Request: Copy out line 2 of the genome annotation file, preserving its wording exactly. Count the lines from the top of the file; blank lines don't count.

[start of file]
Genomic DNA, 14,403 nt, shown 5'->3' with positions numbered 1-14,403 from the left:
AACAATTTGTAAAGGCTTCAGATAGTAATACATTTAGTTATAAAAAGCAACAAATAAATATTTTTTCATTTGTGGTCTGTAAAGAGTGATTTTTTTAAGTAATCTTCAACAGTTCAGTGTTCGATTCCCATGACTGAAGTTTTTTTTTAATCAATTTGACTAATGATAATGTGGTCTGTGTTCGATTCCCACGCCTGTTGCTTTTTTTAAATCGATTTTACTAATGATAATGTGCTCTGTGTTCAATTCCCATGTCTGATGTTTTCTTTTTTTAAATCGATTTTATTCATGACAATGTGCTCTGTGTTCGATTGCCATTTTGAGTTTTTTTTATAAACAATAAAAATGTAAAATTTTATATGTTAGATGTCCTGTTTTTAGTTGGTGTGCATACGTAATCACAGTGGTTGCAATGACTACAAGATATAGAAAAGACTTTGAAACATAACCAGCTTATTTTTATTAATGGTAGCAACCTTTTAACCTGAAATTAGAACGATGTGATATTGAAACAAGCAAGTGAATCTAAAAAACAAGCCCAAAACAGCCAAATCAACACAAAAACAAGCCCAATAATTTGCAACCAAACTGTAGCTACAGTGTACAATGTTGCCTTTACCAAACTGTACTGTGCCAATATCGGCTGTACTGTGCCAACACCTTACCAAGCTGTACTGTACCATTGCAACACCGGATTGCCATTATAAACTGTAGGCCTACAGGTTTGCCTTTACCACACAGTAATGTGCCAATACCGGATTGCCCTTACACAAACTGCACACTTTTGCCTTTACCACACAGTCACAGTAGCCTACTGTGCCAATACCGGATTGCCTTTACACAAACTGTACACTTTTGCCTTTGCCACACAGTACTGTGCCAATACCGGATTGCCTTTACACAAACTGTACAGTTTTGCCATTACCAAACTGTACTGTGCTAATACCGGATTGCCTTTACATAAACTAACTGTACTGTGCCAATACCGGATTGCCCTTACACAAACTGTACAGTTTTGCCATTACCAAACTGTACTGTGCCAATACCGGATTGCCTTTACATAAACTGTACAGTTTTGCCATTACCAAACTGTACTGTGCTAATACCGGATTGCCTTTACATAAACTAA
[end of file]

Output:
AACAATTTGTAAAGGCTTCAGATAGTAATACATTTAGTTATAAAAAGCAACAAATAAATATTTTTTCATTTGTGGTCTGTAAAGAGTGATTTTTTTAAGTAATCTTCAACAGTTCAGTGTTCGATTCCCATGACTGAAGTTTTTTTTTAATCAATTTGACTAATGATAATGTGGTCTGTGTTCGATTCCCACGCCTGTTGCTTTTTTTAAATCGATTTTACTAATGATAATGTGCTCTGTGTTCAATTCCCATGTCTGATGTTTTCTTTTTTTAAATCGATTTTATTCATGACAATGTGCTCTGTGTTCGATTGCCATTTTGAGTTTTTTTTATAAACAATAAAAATGTAAAATTTTATATGTTAGATGTCCTGTTTTTAGTTGGTGTGCATACGTAATCACAGTGGTTGCAATGACTACAAGATATAGAAAAGACTTTGAAACATAACCAGCTTATTTTTATTAATGGTAGCAACCTTTTAACCTGAAATTAGAACGATGTGATATTGAAACAAGCAAGTGAATCTAAAAAACAAGCCCAAAACAGCCAAATCAACACAAAAACAAGCCCAATAATTTGCAACCAAACTGTAGCTACAGTGTACAATGTTGCCTTTACCAAACTGTACTGTGCCAATATCGGCTGTACTGTGCCAACACCTTACCAAGCTGTACTGTACCATTGCAACACCGGATTGCCATTATAAACTGTAGGCCTACAGGTTTGCCTTTACCACACAGTAATGTGCCAATACCGGATTGCCCTTACACAAACTGCACACTTTTGCCTTTACCACACAGTCACAGTAGCCTACTGTGCCAATACCGGATTGCCTTTACACAAACTGTACACTTTTGCCTTTGCCACACAGTACTGTGCCAATACCGGATTGCCTTTACACAAACTGTACAGTTTTGCCATTACCAAACTGTACTGTGCTAATACCGGATTGCCTTTACATAAACTAACTGTACTGTGCCAATACCGGATTGCCCTTACACAAACTGTACAGTTTTGCCATTACCAAACTGTACTGTGCCAATACCGGATTGCCTTTACATAAACTGTACAGTTTTGCCATTACCAAACTGTACTGTGCTAATACCGGATTGCCTTTACATAAACTAA